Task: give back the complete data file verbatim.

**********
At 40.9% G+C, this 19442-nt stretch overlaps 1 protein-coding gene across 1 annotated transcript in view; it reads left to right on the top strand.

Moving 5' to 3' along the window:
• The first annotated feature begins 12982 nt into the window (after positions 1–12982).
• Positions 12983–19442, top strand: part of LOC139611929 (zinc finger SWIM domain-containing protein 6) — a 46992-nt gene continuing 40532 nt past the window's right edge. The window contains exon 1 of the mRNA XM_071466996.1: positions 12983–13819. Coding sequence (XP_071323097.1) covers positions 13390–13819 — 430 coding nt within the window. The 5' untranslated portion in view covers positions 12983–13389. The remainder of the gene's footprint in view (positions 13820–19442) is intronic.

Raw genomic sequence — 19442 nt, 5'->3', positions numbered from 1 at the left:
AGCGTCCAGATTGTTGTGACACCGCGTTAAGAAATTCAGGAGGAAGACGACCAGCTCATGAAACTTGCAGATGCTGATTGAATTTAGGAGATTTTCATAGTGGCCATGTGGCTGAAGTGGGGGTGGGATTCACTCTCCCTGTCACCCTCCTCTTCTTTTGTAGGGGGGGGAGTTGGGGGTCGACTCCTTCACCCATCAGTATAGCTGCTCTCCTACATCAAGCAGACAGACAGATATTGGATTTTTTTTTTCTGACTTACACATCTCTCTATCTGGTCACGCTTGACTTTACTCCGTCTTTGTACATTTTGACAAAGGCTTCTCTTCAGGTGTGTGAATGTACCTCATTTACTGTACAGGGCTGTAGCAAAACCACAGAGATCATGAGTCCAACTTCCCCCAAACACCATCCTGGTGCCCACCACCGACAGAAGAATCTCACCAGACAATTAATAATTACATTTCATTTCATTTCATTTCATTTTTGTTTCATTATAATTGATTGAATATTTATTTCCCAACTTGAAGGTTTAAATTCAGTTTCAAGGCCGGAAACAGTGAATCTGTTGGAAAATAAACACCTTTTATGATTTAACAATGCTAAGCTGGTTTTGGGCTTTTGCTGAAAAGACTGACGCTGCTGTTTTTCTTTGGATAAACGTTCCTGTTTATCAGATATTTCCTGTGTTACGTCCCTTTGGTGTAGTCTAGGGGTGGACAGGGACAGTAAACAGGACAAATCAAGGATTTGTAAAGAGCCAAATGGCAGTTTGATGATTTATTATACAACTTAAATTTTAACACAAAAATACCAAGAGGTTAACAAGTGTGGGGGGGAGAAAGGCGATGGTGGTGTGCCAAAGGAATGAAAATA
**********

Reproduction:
At 40.9% G+C, this 19442-nt stretch overlaps 1 protein-coding gene across 1 annotated transcript in view; it reads left to right on the top strand.

Moving 5' to 3' along the window:
• The first annotated feature begins 12982 nt into the window (after positions 1–12982).
• Positions 12983–19442, top strand: part of LOC139611929 (zinc finger SWIM domain-containing protein 6) — a 46992-nt gene continuing 40532 nt past the window's right edge. The window contains exon 1 of the mRNA XM_071466996.1: positions 12983–13819. Coding sequence (XP_071323097.1) covers positions 13390–13819 — 430 coding nt within the window. The 5' untranslated portion in view covers positions 12983–13389. The remainder of the gene's footprint in view (positions 13820–19442) is intronic.

Raw genomic sequence — 19442 nt, 5'->3', positions numbered from 1 at the left:
AGCGTCCAGATTGTTGTGACACCGCGTTAAGAAATTCAGGAGGAAGACGACCAGCTCATGAAACTTGCAGATGCTGATTGAATTTAGGAGATTTTCATAGTGGCCATGTGGCTGAAGTGGGGGTGGGATTCACTCTCCCTGTCACCCTCCTCTTCTTTTGTAGGGGGGGGAGTTGGGGGTCGACTCCTTCACCCATCAGTATAGCTGCTCTCCTACATCAAGCAGACAGACAGATATTGGATTTTTTTTTTCTGACTTACACATCTCTCTATCTGGTCACGCTTGACTTTACTCCGTCTTTGTACATTTTGACAAAGGCTTCTCTTCAGGTGTGTGAATGTACCTCATTTACTGTACAGGGCTGTAGCAAAACCACAGAGATCATGAGTCCAACTTCCCCCAAACACCATCCTGGTGCCCACCACCGACAGAAGAATCTCACCAGACAATTAATAATTACATTTCATTTCATTTCATTTCATTTTTGTTTCATTATAATTGATTGAATATTTATTTCCCAACTTGAAGGTTTAAATTCAGTTTCAAGGCCGGAAACAGTGAATCTGTTGGAAAATAAACACCTTTTATGATTTAACAATGCTAAGCTGGTTTTGGGCTTTTGCTGAAAAGACTGACGCTGCTGTTTTTCTTTGGATAAACGTTCCTGTTTATCAGATATTTCCTGTGTTACGTCCCTTTGGTGTAGTCTAGGGGTGGACAGGGACAGTAAACAGGACAAATCAAGGATTTGTAAAGAGCCAAATGGCAGTTTGATGATTTATTATACAACTTAAATTTTAACACAAAAATACCAAGAGGTTAACAAGTGTGGGGGGGAGAAAGGCGATGGTGGTGTGCCAAAGGAATGAAAATA